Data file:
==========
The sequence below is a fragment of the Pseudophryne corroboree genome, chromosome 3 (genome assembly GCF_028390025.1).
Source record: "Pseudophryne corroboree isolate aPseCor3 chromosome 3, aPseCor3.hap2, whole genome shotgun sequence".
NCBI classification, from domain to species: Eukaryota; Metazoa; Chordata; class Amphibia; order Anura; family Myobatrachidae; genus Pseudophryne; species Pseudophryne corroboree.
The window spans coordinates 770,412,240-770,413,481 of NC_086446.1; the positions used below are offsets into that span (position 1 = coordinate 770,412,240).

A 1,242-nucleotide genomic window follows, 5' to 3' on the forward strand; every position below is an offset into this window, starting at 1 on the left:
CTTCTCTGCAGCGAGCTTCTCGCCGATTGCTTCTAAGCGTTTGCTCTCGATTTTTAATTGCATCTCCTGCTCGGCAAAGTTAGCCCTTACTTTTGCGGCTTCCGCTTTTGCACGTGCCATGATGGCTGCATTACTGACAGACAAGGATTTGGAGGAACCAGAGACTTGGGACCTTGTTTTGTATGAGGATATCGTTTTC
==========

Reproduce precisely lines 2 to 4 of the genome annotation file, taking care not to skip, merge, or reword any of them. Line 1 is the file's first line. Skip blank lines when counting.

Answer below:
Source record: "Pseudophryne corroboree isolate aPseCor3 chromosome 3, aPseCor3.hap2, whole genome shotgun sequence".
NCBI classification, from domain to species: Eukaryota; Metazoa; Chordata; class Amphibia; order Anura; family Myobatrachidae; genus Pseudophryne; species Pseudophryne corroboree.
The window spans coordinates 770,412,240-770,413,481 of NC_086446.1; the positions used below are offsets into that span (position 1 = coordinate 770,412,240).